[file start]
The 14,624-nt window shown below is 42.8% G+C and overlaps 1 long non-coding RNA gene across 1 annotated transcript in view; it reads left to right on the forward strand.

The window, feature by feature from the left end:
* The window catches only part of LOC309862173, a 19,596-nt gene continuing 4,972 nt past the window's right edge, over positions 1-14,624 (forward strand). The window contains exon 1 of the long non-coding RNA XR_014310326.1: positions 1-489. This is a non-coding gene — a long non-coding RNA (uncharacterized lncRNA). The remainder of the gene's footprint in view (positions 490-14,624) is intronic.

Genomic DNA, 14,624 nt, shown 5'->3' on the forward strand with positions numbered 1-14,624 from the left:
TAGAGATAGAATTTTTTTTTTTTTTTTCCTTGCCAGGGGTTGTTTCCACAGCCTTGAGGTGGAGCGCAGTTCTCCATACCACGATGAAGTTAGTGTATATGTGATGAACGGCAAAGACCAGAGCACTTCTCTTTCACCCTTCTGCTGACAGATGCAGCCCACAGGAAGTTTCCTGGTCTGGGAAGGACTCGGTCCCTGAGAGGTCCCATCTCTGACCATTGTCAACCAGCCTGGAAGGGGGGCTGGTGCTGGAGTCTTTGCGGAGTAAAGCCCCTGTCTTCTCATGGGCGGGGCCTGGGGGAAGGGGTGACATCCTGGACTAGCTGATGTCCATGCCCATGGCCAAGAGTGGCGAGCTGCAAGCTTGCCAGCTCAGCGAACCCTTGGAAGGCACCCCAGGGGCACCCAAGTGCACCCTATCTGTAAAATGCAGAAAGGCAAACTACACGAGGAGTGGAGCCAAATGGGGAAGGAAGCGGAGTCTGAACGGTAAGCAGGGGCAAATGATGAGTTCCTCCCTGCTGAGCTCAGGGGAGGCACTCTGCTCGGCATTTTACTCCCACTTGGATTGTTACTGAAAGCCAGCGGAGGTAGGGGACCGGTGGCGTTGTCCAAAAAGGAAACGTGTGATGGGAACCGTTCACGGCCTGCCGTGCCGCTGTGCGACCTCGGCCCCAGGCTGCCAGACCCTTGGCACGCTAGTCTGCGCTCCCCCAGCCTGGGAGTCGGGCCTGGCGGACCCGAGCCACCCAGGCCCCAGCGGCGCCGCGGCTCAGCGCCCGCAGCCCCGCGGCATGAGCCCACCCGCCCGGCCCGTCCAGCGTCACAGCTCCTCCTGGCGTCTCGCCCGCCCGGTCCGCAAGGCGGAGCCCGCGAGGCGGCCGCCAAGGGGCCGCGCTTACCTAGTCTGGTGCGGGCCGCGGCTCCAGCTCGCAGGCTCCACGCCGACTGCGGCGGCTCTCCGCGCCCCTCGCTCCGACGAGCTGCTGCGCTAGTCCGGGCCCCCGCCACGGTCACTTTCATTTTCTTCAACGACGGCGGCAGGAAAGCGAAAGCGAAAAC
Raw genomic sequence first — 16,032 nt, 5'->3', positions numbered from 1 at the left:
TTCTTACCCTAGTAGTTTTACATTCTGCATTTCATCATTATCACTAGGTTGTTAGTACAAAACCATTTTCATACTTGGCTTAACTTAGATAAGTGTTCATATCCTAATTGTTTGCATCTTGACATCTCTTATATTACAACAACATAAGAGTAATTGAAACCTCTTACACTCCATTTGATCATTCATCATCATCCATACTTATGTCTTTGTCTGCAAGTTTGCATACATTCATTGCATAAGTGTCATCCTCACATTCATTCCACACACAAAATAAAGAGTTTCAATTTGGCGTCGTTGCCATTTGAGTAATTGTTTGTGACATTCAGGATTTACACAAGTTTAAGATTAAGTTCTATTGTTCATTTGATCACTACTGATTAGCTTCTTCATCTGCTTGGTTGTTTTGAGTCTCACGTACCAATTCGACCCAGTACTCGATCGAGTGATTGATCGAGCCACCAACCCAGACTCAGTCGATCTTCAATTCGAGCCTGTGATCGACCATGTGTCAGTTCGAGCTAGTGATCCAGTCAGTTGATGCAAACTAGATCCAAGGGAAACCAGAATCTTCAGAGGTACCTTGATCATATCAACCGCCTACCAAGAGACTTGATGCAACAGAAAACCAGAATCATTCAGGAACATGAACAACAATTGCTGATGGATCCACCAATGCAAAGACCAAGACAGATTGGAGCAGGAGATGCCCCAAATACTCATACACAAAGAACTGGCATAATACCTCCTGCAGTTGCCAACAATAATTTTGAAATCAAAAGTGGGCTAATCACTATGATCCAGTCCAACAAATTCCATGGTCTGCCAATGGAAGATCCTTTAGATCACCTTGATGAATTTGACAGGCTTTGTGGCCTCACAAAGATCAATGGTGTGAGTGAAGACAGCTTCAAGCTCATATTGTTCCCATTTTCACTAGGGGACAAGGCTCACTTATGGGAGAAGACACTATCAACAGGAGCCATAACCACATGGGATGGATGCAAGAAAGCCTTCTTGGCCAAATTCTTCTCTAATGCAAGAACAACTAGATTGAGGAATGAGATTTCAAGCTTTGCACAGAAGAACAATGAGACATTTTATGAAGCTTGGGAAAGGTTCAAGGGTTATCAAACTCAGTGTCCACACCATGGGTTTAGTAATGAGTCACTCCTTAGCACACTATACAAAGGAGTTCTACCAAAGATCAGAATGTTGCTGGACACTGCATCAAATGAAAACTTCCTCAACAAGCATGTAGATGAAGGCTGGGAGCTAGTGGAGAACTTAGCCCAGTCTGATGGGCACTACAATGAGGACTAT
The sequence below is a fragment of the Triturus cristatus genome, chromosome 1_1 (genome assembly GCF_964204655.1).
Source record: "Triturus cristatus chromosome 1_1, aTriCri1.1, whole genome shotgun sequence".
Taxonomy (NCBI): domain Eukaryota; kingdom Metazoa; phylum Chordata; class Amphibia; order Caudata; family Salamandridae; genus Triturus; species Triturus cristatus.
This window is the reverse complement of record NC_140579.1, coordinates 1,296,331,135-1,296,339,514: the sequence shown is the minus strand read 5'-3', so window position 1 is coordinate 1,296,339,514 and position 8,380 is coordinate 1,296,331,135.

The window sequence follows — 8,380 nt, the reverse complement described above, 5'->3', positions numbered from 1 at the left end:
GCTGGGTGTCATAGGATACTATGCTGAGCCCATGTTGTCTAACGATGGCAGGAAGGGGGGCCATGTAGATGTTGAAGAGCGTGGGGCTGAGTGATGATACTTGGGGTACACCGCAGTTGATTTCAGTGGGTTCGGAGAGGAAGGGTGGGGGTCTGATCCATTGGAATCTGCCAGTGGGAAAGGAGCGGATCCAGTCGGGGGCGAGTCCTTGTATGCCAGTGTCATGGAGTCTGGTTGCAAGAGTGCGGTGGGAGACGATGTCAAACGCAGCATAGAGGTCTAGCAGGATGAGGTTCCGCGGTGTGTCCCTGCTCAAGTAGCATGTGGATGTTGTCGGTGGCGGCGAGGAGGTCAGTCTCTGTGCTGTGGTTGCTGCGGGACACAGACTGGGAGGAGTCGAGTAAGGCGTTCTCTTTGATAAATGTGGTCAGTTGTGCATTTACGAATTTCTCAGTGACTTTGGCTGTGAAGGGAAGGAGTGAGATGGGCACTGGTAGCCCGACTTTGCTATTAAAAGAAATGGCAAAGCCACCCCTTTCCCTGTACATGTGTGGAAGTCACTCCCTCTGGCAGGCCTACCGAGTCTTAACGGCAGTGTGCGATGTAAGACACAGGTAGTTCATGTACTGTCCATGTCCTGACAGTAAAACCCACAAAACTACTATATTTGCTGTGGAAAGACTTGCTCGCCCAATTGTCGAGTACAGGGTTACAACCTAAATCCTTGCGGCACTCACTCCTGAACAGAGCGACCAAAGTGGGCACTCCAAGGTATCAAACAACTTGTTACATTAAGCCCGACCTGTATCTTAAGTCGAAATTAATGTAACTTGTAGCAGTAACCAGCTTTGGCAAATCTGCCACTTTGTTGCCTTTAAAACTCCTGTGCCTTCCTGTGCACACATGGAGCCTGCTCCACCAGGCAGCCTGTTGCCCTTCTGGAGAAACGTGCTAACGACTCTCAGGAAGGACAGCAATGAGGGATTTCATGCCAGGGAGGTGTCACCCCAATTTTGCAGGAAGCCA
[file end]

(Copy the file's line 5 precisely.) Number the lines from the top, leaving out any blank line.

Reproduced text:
TAGAGATAGAATTTTTTTTTTTTTTTTCCTTGCCAGGGGTTGTTTCCACAGCCTTGAGGTGGAGCGCAGTTCTCCATACCACGATGAAGTTAGTGTATATGTGATGAACGGCAAAGACCAGAGCACTTCTCTTTCACCCTTCTGCTGACAGATGCAGCCCACAGGAAGTTTCCTGGTCTGGGAAGGACTCGGTCCCTGAGAGGTCCCATCTCTGACCATTGTCAACCAGCCTGGAAGGGGGGCTGGTGCTGGAGTCTTTGCGGAGTAAAGCCCCTGTCTTCTCATGGGCGGGGCCTGGGGGAAGGGGTGACATCCTGGACTAGCTGATGTCCATGCCCATGGCCAAGAGTGGCGAGCTGCAAGCTTGCCAGCTCAGCGAACCCTTGGAAGGCACCCCAGGGGCACCCAAGTGCACCCTATCTGTAAAATGCAGAAAGGCAAACTACACGAGGAGTGGAGCCAAATGGGGAAGGAAGCGGAGTCTGAACGGTAAGCAGGGGCAAATGATGAGTTCCTCCCTGCTGAGCTCAGGGGAGGCACTCTGCTCGGCATTTTACTCCCACTTGGATTGTTACTGAAAGCCAGCGGAGGTAGGGGACCGGTGGCGTTGTCCAAAAAGGAAACGTGTGATGGGAACCGTTCACGGCCTGCCGTGCCGCTGTGCGACCTCGGCCCCAGGCTGCCAGACCCTTGGCACGCTAGTCTGCGCTCCCCCAGCCTGGGAGTCGGGCCTGGCGGACCCGAGCCACCCAGGCCCCAGCGGCGCCGCGGCTCAGCGCCCGCAGCCCCGCGGCATGAGCCCACCCGCCCGGCCCGTCCAGCGTCACAGCTCCTCCTGGCGTCTCGCCCGCCCGGTCCGCAAGGCGGAGCCCGCGAGGCGGCCGCCAAGGGGCCGCGCTTACCTAGTCTGGTGCGGGCCGCGGCTCCAGCTCGCAGGCTCCACGCCGACTGCGGCGGCTCTCCGCGCCCCTCGCTCCGACGAGCTGCTGCGCTAGTCCGGGCCCCCGCCACGGTCACTTTCATTTTCTTCAACGACGGCGGCAGGAAAGCGAAAGCGAAAAC